Wimbledon tennis championships, due to begin on June 29, have been canceled by organizers because of the ongoing coronavirus outbreak. The move marks the first cancellation of the event since World War II.
In a statement, the Main Board of the All England Club (AELTC) and the Committee of Management of The Championships said the decision took into account the significant preparations required to stage The Championships, either on the original date of June 29 or at a later date in the summer of 2020. The decision also reflected ongoing concerns over mass gatherings, the strain on the medical and emergency services, as well as movement and travel restrictions both within the UK and around the world.
The statement said, “With the likelihood that the Government’s measures will continue for many months, it is our view that we must act responsibly to protect the large numbers of people required to prepare The Championships from being at risk – from the training of ball boys and girls to thousands of officials, line judges, stewards, players, suppliers, media and contractors who convene on the AELTC Grounds – and equally to consider that the people, supplies and services legally required to stage The Championships would not be available at any point this summer, thus ruling out postponement.”
Ian Hewitt, AELTC Chairman, commented: “This is a decision that we have not taken lightly, and we have done so with the highest regard for public health and the wellbeing of all those who come together to make Wimbledon happen. It has weighed heavily on our minds that the staging of The Championships has only been interrupted previously by World Wars but, following thorough and extensive consideration of all scenarios, we believe that it is a measure of this global crisis that it is ultimately the right decision to cancel this year’s Championships, and instead concentrate on how we can use the breadth of Wimbledon’s resources to help those in our local communities and beyond. Our thoughts are with all those who have been and continue to be affected by these unprecedented times.”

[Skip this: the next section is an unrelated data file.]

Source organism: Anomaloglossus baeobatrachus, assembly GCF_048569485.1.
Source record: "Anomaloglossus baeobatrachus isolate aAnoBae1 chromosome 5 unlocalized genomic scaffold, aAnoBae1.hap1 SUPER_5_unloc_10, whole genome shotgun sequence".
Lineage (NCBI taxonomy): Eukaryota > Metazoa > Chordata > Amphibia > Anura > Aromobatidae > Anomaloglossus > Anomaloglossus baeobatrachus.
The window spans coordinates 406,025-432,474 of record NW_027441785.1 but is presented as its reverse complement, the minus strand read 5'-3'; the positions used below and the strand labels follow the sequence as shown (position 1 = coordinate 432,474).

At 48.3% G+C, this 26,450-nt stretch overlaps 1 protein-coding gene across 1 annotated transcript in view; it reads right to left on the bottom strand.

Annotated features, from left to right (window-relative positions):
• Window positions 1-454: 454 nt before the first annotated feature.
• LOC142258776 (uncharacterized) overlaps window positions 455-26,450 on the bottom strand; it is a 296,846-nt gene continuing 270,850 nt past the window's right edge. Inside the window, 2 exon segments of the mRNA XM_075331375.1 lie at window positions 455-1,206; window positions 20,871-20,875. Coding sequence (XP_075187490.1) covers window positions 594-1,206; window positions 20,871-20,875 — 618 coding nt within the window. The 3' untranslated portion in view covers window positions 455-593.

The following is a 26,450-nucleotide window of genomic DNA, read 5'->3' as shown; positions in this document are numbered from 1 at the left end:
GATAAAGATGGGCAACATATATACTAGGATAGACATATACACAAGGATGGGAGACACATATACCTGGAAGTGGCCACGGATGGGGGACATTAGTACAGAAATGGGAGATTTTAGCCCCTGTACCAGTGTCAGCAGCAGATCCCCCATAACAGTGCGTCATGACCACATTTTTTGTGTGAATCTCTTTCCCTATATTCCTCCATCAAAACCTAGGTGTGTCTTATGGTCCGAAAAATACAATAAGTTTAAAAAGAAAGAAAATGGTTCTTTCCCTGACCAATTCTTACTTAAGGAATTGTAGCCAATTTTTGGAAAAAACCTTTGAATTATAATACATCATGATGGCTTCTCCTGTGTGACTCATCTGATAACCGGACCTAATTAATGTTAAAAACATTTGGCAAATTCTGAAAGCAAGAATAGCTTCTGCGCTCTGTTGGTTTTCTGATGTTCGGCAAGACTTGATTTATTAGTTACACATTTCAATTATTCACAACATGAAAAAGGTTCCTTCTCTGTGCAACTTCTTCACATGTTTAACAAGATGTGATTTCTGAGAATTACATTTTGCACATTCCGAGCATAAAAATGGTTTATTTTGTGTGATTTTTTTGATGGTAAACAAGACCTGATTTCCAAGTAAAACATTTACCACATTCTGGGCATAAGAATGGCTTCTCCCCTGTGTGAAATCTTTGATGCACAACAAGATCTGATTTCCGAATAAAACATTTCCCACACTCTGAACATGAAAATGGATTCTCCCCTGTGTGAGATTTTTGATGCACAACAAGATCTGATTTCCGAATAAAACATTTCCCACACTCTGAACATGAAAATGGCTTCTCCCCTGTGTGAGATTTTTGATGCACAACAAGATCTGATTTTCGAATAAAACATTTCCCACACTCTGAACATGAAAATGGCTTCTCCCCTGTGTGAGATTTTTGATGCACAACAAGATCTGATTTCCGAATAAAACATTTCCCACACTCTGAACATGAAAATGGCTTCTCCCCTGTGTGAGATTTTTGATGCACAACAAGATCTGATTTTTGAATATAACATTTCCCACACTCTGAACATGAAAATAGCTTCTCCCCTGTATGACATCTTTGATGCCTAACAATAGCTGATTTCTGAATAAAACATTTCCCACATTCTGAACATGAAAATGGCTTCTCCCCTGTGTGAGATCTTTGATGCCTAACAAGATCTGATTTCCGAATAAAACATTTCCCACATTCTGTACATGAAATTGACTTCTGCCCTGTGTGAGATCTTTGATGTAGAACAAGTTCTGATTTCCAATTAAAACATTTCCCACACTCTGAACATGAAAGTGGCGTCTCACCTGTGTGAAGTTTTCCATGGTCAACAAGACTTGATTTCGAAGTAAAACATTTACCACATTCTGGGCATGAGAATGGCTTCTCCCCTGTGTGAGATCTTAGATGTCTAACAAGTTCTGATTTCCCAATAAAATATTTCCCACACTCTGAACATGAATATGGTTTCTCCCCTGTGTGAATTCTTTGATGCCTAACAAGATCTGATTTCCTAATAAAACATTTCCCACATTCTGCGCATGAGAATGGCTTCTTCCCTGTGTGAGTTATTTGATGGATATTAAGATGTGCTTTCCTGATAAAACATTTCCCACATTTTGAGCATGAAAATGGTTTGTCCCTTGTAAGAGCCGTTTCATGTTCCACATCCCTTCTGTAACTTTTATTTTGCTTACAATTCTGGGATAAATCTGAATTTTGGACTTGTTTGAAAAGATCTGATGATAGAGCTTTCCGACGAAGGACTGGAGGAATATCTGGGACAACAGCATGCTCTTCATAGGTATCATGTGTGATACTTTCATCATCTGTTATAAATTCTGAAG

Richard Lewis CBE, AELTC chief executive, commented: “While in some ways this has been a challenging decision, we strongly believe it is not only in the best interests of society at this time, but also provides certainty to our colleagues in international tennis given the impact on the grass-court events in the UK and in Europe and the broader tennis calendar. We have appreciated the support of the LTA, and the ATP, WTA and ITF in coming to this decision, and our friends and partners who stage these grass-court events that are so important in the build-up to Wimbledon. I would like to thank the UK Government and public health authorities for their guidance and support, and we will do whatever we can to assist their efforts in tackling the crisis.
“Finally, I would like to thank all those who love Wimbledon for their understanding of these unique and unquestionably challenging circumstances. It is your passion for The Championships that has shaped our event over the years and will continue to do so, and we look forward to preparing a fantastic Championships for 2021.”
In a statement, the USTA said it understands the “unique circumstances” facing the AELTC and the reasoning behind the decision to cancel the 2020 Wimbledon Championships but still plans to hold the U.S. Open in New York as scheduled at this time. The tournament is set to start on August 24.
USTA said, “The USTA is carefully monitoring the rapidly-changing environment surrounding the COVID-19 pandemic, and is preparing for all contingencies. We also rely on the USTA’s Medical Advisory Group as well as governmental and security officials to ensure that we have the broadest understanding of this fluid situation. In all instances, all decisions made by the USTA regarding the US Open will be made with the health and well-being of our players, fans, and all others involved in the tournament.”
On March 18, the French Open was postponed until September.
Photo courtesy Wimbledon